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Demolition students get to grips with the high life

PUBLISHED: 10:32 30 August 2019 | UPDATED: 10:32 30 August 2019

Demolition students Jack Hurlock, Ben Duncumb, George Mann, and Sarah Stockley learn to work at height. Picture: LSEC

Demolition students Jack Hurlock, Ben Duncumb, George Mann, and Sarah Stockley learn to work at height. Picture: LSEC

Archant

Working at height is possibly the most dangerous way to make a living, so it was a big moment when a group of students strapped on their harnesses for the first time and took to the air.

The demolition apprentices from London South East College are also trailblazers.

A group of 12 had their heads in the clouds as they begin their Working at Heights module with Erith Training Ltd.

Harnessed up, the first cohort of the college's Demolition Trailblazer Apprenticeship Standard received their first taste of working safely and competently at altitude.

It generally centred on scaffolding and mobile elevating work platforms, quite often in confined spaces and under hazardous conditions.

For each apprentice, it was the moment of truth; getting to grips with what working as a demolition operative really means.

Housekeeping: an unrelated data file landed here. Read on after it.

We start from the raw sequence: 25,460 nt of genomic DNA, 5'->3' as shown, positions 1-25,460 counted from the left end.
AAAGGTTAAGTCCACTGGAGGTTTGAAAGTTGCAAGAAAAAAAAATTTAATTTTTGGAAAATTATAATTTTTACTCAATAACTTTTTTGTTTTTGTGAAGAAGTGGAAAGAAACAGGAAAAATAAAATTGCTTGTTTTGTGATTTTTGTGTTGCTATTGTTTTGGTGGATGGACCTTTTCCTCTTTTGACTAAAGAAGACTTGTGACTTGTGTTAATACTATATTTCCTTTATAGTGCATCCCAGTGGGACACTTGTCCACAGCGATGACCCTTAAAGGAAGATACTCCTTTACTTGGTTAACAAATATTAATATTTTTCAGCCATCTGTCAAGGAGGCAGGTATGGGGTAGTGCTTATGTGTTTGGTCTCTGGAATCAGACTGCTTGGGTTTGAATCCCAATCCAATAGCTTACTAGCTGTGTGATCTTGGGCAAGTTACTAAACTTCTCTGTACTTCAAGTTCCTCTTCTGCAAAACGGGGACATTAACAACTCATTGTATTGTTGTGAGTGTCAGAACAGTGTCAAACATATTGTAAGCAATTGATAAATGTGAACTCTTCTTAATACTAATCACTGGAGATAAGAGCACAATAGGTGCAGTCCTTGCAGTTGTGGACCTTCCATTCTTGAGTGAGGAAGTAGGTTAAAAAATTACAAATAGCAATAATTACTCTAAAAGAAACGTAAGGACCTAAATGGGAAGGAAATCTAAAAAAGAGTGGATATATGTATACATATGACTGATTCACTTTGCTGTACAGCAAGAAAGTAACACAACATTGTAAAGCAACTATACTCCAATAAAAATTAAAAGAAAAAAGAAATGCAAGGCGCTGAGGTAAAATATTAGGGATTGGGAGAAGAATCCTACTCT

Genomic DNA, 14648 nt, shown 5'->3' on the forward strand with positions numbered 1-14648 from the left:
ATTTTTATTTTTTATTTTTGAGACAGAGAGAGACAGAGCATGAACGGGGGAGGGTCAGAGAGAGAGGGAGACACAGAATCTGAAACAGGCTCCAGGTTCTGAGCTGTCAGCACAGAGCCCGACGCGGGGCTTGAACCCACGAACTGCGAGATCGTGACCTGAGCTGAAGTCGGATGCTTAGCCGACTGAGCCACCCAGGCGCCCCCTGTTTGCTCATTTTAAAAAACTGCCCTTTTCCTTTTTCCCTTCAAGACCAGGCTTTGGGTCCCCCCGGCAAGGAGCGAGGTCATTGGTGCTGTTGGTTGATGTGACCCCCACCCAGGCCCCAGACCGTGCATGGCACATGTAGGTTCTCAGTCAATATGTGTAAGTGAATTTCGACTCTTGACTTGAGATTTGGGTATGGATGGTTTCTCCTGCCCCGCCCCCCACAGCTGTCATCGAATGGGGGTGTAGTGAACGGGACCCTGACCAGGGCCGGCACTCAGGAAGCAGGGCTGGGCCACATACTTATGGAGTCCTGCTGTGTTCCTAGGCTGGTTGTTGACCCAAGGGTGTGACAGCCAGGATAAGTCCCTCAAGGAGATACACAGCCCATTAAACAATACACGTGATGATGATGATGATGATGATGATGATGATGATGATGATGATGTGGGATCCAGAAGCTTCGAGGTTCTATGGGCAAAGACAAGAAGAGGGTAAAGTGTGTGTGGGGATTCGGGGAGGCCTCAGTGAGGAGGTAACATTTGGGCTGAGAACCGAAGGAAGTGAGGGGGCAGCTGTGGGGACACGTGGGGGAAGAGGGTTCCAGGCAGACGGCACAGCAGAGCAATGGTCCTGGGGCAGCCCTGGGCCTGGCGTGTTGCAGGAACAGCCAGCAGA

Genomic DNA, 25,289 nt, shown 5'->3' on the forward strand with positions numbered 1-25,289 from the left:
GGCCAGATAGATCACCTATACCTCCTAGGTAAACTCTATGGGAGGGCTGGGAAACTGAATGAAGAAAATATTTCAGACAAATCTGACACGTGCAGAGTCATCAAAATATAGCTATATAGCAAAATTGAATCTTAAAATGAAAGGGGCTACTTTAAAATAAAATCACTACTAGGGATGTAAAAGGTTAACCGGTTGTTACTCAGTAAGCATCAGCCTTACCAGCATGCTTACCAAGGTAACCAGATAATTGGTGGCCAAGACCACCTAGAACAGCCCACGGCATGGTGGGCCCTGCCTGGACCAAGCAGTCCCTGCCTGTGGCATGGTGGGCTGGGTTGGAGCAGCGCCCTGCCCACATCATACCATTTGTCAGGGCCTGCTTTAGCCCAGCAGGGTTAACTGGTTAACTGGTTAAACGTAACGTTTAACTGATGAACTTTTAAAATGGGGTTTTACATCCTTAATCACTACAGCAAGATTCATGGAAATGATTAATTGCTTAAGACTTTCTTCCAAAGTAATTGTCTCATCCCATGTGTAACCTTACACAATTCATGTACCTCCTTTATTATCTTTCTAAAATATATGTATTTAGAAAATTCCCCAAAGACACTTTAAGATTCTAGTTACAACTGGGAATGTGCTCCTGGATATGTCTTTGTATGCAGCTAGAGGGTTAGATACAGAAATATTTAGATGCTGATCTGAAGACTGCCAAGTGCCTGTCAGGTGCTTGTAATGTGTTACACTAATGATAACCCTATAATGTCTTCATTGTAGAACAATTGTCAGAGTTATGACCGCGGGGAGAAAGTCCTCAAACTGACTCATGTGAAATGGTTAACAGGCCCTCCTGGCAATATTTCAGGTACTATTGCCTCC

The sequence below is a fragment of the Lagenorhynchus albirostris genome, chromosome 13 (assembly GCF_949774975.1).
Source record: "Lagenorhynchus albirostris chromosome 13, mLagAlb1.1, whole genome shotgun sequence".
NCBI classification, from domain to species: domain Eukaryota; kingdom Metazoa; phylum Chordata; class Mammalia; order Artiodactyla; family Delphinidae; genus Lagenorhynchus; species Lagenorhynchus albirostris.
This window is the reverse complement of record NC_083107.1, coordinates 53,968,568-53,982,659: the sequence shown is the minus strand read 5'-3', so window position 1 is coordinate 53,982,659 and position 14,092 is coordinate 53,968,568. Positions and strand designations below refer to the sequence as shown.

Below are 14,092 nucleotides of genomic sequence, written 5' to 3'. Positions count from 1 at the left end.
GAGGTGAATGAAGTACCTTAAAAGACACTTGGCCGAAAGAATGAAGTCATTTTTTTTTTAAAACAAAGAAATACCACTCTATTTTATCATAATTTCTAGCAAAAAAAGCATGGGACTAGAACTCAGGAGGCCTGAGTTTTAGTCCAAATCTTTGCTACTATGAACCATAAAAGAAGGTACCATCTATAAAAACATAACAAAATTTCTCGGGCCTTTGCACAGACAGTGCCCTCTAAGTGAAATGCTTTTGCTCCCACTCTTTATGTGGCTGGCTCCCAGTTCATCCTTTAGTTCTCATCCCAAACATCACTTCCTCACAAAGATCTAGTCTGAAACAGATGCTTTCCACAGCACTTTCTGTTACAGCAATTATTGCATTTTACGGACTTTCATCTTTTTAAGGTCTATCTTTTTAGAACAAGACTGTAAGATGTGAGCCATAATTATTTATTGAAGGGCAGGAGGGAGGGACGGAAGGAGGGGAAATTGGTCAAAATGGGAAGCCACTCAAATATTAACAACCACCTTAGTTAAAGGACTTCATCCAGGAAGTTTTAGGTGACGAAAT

The Demolition Operative Standard aims to give apprentices a two-year employment and training package with top construction contractors Erith, Keltbray and Coleman Group.

It covers health and safety awareness, using tools, lifting operations, demolition strategies, remote-controlled and tracked demolition machinery, plus extra competencies in maths, English, IT, employability and communications.

Robert Williams, training director at Erith Group, said: "This programme is about ensuring new recruits to the trade adhere to its high standards of productivity and safety.

"Like any construction specialism, demolition requires skilled professionals who work collaboratively in a team and ensure the safety of themselves as well as their colleagues. This programme will give you an industry recognised qualification and open up a very exciting career for each of you."

Sam Allcorn, 25, from Welling, is a former bricklaying student from the college's Bromley campus and switched to demolition after seeing the opportunity advertised internally.

He said: "I'd never actually considered demolition as a career before. Construction had always meant putting buildings up rather than taking them down. But most new buildings only appear after the old ones have gone and the space cleared and prepared. I'm told there is scope to earn very good salaries in this line of work and, as in many other building trades at the moment, there is a shortage of qualified professionals."

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